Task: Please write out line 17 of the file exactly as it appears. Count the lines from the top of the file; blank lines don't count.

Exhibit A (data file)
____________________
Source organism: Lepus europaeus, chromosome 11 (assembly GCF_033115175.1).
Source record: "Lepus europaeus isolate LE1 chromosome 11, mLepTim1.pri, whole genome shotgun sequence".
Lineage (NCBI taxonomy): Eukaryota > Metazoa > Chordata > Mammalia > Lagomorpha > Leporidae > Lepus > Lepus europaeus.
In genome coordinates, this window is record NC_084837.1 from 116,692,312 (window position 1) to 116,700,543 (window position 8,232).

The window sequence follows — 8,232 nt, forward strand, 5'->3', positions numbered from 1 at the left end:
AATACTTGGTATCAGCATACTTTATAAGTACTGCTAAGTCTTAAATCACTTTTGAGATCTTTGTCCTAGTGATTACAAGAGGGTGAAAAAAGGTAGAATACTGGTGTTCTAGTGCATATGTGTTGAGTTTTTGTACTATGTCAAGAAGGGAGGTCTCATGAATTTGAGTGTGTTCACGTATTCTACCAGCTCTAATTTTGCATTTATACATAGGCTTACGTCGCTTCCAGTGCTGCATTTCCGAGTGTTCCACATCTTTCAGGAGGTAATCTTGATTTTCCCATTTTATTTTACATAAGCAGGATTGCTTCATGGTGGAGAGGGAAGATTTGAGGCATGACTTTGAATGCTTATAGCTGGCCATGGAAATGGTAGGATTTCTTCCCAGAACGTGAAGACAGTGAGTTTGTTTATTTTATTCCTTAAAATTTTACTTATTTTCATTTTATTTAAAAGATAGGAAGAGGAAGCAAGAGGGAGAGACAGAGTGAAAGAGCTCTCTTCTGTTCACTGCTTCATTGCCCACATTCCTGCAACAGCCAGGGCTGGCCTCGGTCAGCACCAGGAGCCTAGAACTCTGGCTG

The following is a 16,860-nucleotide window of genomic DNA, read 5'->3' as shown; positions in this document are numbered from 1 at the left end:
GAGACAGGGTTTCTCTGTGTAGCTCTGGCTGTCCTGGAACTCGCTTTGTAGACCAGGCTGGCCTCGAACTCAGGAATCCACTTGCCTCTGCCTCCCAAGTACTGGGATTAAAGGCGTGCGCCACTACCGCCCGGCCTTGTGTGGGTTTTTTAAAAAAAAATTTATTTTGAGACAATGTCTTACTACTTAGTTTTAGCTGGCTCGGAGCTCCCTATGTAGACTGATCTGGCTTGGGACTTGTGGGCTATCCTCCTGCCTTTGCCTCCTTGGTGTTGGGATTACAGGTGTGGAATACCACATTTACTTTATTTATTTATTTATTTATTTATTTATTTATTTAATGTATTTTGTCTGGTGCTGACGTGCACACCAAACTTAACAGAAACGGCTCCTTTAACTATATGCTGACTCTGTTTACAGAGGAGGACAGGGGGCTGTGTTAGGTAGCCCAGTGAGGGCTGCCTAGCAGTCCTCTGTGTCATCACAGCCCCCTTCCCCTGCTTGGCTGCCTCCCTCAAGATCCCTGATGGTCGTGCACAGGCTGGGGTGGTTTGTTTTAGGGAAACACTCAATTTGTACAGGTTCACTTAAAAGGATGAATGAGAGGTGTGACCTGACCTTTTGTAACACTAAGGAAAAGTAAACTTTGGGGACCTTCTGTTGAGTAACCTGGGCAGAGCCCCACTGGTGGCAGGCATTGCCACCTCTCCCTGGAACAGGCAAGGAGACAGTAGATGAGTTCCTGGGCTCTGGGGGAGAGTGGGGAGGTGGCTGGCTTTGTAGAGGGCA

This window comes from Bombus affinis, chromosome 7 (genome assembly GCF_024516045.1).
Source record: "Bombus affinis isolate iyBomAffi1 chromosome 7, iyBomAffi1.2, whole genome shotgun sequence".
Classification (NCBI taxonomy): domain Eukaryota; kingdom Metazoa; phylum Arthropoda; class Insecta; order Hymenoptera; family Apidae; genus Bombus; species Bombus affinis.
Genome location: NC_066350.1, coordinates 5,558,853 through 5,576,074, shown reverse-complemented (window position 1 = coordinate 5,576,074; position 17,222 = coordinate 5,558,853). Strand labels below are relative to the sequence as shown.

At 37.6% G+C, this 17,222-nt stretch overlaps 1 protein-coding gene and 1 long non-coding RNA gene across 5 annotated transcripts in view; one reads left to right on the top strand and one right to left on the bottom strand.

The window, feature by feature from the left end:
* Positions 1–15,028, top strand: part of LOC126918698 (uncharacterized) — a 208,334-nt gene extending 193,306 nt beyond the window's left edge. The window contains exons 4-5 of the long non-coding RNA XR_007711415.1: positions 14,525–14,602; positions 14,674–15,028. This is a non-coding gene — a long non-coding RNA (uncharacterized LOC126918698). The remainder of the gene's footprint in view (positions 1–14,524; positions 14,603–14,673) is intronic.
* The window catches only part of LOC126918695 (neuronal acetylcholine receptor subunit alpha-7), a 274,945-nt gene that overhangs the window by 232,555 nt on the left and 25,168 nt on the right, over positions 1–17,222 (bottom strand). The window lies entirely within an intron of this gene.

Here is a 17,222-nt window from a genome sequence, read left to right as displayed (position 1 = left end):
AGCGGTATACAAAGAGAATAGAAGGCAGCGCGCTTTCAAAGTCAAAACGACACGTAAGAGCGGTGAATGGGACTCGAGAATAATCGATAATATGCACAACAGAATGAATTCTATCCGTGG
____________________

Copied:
Here is a 17,222-nt window from a genome sequence, read left to right as displayed (position 1 = left end):